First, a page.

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Airbnb raises $1B at $31B valuation, became profitable in 2016 (cnbc.com)
342 points by sloanesturz on Mar 9, 2017 | hide | past | web | favorite | 236 comments



I used to use airbnb quite often (as a traveler), but I have to say it's lost its appeal for me. First, it's really not much cheaper than a hotel in most cases (some cases more expensive). Second, it's a hassle when you're on vacation to have to arrange in advance a specific time to pick up the keys to the place. Then, what happens if you happen to lose the keys (happened to me once)? What happens if it's in the middle of the night in a foreign country? This could be a nightmare. On top of that, you're expected to leave the apartment like you never stayed there or face bad reviews (even with a $100+ cleaning fee)! Seriously, one time I got stuck with a terrible review because I left a dirty pan in the sink (had to rush to the airport, I figured the $100 cleaning fee would cover what minor things I had left behind, but guess not).

So now I've pretty much gone back to hotels. You can come any time of day or night, not have to worry at all about losing keys, and you can leave the place a raging mess if you have to (though I am usually a very clean person). Airbnb makes the whole travel experience far more stressful for me.


AirBnB is a now usually a terrible deal for guests and increases resident rental shortages/costs by illegally converting residential units into commercial rentals.

When they started, they were great for guests. Now there's an abundance of guests and a shortage of hosts, so the system is strongly tilted in favor of hosts.

- Hosts always get rebuttals on reviews

- Guests cannot comment when their stay is cancelled before arrival

- Guest reviews are public which discourages honest feedback

- Dealing with a problem is nearly impossible (how do I take a picture of the fact that my 'apartment' is a hotel room? And why can't I talk to anyone?)

- AirBnB's compensation for a failed stay is a 10% re-booking bonus which doesn't begin to cover the additional cost, time, and stress of having to find a new place at the last minute at 10pm because your flight was 6 hours delayed and the one you booked with great reviews was misrepresented

In some markets AirBnB can be the last/best option, but I do my best to avoid financially supporting them if there is a reasonable alternative.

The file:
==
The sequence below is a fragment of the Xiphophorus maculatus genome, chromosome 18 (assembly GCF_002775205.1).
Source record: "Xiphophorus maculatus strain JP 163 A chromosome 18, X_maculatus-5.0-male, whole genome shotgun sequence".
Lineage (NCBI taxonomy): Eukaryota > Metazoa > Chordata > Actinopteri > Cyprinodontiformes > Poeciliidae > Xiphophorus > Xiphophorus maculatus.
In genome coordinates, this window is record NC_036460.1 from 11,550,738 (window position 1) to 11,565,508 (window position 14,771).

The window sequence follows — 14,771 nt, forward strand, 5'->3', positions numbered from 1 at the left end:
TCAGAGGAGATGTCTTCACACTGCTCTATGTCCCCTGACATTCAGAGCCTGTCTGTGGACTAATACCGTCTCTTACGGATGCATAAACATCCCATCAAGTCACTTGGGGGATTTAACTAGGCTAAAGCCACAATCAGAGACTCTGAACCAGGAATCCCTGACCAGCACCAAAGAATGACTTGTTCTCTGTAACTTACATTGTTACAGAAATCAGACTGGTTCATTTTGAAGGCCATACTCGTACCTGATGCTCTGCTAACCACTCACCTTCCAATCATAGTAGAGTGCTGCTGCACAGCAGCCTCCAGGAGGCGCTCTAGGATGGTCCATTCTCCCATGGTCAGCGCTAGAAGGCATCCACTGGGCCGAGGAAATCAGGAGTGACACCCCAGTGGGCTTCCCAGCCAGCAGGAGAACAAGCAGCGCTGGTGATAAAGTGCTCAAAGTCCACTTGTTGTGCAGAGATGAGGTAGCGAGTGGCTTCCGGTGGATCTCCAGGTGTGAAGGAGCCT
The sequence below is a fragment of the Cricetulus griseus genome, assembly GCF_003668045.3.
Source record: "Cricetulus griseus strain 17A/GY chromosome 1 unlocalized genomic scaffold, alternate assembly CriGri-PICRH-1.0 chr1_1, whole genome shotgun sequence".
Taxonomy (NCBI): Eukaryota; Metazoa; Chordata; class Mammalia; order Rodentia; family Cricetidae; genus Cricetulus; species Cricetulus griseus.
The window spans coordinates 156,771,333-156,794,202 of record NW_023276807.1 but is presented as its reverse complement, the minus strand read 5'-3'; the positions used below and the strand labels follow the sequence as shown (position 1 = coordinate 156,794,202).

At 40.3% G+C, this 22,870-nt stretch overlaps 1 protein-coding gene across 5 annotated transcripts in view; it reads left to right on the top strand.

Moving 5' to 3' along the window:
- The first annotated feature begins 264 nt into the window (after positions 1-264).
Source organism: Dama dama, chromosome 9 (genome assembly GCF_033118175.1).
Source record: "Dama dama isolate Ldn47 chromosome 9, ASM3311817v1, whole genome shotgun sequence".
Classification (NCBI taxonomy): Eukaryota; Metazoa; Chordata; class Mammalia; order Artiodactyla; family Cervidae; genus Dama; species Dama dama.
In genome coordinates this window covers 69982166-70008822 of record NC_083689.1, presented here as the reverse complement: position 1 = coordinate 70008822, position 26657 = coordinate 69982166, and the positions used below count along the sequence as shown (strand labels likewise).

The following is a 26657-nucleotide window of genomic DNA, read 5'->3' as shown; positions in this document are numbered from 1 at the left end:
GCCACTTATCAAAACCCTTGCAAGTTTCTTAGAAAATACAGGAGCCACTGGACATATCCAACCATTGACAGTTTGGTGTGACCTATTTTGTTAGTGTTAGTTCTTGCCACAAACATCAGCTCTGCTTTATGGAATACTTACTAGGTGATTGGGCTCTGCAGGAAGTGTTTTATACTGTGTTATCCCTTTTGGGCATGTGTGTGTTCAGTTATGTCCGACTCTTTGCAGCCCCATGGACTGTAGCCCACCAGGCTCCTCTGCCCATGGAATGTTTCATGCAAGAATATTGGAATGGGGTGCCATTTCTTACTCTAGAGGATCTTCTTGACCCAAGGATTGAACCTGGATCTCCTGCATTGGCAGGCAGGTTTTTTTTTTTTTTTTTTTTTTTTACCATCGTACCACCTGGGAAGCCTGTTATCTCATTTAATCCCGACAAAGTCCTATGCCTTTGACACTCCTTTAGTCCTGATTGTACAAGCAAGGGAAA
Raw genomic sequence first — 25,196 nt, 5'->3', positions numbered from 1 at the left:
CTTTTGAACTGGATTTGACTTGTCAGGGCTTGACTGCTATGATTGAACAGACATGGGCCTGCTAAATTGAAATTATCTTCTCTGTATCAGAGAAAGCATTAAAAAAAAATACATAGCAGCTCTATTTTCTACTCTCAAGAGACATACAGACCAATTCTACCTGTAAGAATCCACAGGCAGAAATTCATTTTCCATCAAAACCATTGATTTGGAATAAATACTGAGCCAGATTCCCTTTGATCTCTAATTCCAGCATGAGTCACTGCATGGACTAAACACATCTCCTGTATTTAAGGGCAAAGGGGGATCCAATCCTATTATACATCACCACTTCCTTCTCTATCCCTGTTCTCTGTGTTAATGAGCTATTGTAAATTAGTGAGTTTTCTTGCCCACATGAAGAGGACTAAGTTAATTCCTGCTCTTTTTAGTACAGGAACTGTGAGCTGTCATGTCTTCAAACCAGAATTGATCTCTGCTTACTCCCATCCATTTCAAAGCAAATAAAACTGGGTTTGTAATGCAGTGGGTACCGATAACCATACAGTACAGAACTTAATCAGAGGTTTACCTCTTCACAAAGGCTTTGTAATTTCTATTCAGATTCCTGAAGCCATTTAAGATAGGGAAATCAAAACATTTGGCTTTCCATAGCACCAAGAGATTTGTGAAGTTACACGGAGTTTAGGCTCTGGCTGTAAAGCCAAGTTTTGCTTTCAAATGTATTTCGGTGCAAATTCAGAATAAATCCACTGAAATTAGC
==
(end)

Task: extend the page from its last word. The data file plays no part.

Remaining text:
https://www.google.ca/search?q=airbnb+isn't+worth+it+anymore


This is a great comment and I have to add a shady tactic that I have noticed hosts doing in competitive cities during peak times... I travel to a particular city yearly for a large conference and every time I've tried to use AirBnB for a stay, it always ends with me sticking to a hotel.

The host posts a bunch of very desirable locations and then when you try to book it, they message you with 'this one is unavailable, but how about these other entirely different units I have?' which is clearly a 'bait and switch' tactic.

I even booked one successfully and I know they had accidentally underpriced that week--similar to their other week costs, not raised for this conference like a lot of other hosts--and instead of just honoring my reservation, they cancelled it saying, 'oh, it turns out the prior guest will be leaving late on your first day.' Of course, this was a total lie because I offered to come even later, give up the first day, etc to no further response. Well, guess what... they re-posted the same dates at a much higher rate.

I honestly think a host should not be able to turn down a verified guest reservation under any circumstance or perhaps be unable to relist for those dates if they deny a person's request.

I emailed their customer service about these clear 'scams' and heard no significant reply.... they offered me a coupon.


Another issue is, the guest cant cancel without horrible fees...ohh but the landlord can, 2 years ago i arrived in nyc homeless, because the landlord cancled my stay during my flight to the US.

Nice experience...not.


> Guests cannot comment when their stay is cancelled before arrival

It's automatically posted as a review on your behalf.

> Dealing with a problem is nearly impossible (how do I take a picture of the fact that my 'apartment' is a hotel room? And why can't I talk to anyone?)

By taking a picture with your phone and contacting support?

There's reasons to dislike Airbnb, but these surely aren't some of them. I've had ~20 stays at Airbnb and never had any of these issues.


ah yes, the time-honored "My experiences don't match yours so clearly yours are invalid" argument.


Your "no message when host cancels" clearly shows that you have no experience at all, so why talk about it?


My what? I think you think I'm someone else.